LOS ANGELES - There are rewards for loyalty. Just ask Steve Goodall.
Goodall, whose only employer has been J.D. Power and Associates, was named president of the internationally known research firm last August after 19 years with the company.
Goodall, 42, a senior partner at the time, had been discussing with founder J. David Power III the need for someone to handle the firm's everyday business, since Power travels most of the year. But Power did not appear to be near a decision when Goodall left for a vacation in Germany.
When Goodall returned to work two weeks later, however, he found someone else occupying his office. That's how he found out Power had named him president while he was gone.
'My wife told me, 'That's what you get for taking a vacation,'' Goodall said in a recent interview.
Before becoming president, Goodall was in charge of all Power research operations, including the famous automotive surveys and 'the factory' of phoning and collating the massive volumes of market research. He also was in charge of all American branch offices, financing, accounting and human resources.
With his new title, Goodall also is in charge of the Power Information Network, consulting and publications.
NOT A 1-MAN SHOW
But Goodall insists he does not see himself as heir-apparent to the Power throne.
'We have 360 employees and a $40 million business, so running it as a one-person entrepreneurial company is not the model that will work where we're going,' he said. 'I'm the bridge from an entrepreneurial firm to a professionally managed firm.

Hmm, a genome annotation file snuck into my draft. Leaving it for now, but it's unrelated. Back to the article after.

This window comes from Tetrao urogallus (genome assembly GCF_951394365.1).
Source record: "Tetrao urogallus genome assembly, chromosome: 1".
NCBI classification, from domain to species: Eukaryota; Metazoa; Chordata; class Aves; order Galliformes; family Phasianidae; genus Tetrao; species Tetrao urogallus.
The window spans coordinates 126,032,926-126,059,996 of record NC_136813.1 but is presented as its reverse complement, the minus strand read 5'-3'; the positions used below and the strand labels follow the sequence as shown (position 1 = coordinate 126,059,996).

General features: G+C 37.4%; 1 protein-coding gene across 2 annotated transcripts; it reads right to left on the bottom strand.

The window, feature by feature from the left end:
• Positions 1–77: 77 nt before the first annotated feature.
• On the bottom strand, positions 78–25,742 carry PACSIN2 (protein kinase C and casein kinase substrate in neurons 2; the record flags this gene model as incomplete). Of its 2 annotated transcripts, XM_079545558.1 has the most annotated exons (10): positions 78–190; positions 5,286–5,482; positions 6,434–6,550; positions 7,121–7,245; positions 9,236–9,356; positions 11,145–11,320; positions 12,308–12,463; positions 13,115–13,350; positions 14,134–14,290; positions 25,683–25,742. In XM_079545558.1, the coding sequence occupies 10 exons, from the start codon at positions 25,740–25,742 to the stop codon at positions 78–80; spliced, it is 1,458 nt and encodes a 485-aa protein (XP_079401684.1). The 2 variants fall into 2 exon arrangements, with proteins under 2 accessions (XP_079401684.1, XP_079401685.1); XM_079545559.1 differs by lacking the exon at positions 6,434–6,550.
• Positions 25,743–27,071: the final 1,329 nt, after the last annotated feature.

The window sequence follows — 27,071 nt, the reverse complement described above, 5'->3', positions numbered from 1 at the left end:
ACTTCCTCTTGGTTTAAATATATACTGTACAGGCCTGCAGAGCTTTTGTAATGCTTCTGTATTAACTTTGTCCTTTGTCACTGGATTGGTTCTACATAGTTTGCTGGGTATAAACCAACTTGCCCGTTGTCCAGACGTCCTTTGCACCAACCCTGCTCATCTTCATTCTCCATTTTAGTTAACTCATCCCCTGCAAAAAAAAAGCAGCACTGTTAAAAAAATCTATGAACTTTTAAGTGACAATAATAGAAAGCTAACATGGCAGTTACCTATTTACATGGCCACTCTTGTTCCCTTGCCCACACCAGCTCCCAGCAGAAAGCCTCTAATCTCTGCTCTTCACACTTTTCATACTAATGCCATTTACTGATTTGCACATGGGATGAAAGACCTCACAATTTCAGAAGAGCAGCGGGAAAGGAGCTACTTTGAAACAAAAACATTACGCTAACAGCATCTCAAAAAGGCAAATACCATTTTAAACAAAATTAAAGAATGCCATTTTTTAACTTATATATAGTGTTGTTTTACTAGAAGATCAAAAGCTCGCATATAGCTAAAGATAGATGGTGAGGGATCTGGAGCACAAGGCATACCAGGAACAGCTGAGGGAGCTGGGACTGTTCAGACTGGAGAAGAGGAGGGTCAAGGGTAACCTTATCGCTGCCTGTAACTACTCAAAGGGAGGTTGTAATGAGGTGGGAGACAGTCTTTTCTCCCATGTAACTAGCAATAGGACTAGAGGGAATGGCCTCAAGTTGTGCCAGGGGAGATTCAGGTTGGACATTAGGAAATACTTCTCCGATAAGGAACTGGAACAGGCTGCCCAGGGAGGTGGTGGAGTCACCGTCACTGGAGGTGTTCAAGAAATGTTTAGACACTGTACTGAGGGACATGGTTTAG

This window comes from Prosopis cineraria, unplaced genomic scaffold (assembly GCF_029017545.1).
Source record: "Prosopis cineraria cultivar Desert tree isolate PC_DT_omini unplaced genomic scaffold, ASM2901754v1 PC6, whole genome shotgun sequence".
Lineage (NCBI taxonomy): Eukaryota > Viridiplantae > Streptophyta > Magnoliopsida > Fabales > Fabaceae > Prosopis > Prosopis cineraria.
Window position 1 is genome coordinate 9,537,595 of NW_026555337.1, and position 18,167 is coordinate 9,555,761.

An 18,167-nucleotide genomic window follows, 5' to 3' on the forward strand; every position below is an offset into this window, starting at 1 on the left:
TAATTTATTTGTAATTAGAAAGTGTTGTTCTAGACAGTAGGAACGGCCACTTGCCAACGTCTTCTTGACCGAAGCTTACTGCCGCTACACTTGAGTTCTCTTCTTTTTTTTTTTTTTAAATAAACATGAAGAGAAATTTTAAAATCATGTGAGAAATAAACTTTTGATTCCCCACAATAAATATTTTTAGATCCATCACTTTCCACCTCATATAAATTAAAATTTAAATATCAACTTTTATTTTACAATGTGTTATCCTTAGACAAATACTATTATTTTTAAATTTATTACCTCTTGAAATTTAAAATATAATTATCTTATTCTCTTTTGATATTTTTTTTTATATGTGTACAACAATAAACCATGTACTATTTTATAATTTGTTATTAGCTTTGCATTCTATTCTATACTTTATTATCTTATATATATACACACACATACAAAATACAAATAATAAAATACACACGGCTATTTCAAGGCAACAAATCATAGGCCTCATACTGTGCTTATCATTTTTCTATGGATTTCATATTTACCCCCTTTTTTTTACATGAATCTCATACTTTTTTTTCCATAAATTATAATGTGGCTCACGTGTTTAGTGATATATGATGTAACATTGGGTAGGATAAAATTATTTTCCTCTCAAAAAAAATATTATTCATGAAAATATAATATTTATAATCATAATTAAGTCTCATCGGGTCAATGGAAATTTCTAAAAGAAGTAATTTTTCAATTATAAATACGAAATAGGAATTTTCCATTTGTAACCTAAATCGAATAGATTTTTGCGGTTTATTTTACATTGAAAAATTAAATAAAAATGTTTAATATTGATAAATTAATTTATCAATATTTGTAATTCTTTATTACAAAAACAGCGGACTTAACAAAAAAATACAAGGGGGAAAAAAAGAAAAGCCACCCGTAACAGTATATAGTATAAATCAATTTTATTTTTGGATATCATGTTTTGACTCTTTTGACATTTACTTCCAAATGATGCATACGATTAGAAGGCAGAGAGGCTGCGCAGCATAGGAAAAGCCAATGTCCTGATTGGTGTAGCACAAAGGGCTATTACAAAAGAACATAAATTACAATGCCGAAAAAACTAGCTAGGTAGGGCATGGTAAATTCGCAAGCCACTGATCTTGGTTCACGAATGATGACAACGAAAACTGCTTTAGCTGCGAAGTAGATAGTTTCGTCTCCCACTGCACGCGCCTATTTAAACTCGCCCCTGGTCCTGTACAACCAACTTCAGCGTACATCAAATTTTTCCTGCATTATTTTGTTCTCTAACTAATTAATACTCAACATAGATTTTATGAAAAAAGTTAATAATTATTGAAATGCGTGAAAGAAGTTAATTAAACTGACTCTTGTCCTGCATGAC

'You fill Dave Power's shoes with a bunch of people, not with just one person.'
However, his boss and mentor, Power himself, disagrees.
'When I made Steve president, I considered him the heir-apparent ... . He has always displayed the right leadership qualities to help us grow the organization,' Power said in a telephone interview.
'With me looking over his shoulder, it's not easy. But he's doing an excellent job.'
When Goodall joined the Agoura Hills, Calif., research firm straight out of college, it had perhaps 20 employees and was nowhere near being the brand-name it is today.
'Back then, I thought 'J.D. who?' I thought I'd do market research for a year and then move on,' Goodall said. But as the company grew, so did Goodall's interest in its mission, as well as his stature in the company.
Just the same, Goodall admits that he has had wanderlust at times during his Power tenure. During the late 1980s, Goodall started getting itchy, so Power put him in charge of the new Detroit office. He headed that office from 1989 to 1994.
'Detroit wasn't buying our surveys then,' Goodall said. 'They accused us of being in bed with the Japanese. It took two years to get established, get contracts and make some money.'
AN ACQUIRED TASTE
Goodall admits he has not always been a car guy. 'I mean, I cared about cars when I came here, but I didn't read the buff books,' he said. 'I've come to like them since I've been here.'
He drives a 1994 Pontiac Bonneville - 'a legacy from Detroit,' he calls it. He realizes that it isn't an all-star in the Power surveys, and said his next car purchase may be more driven by the survey results.
Running the day-to-day operations of the first name in automotive market research means a lot of long hours for Goodall, which makes it hard with a daughter in junior high school and a son in Cub Scouts.
'Now that's real management,' Goodall says with a laugh about his son's Scout troop. 'Getting a bunch of 8-year-olds to do something together.'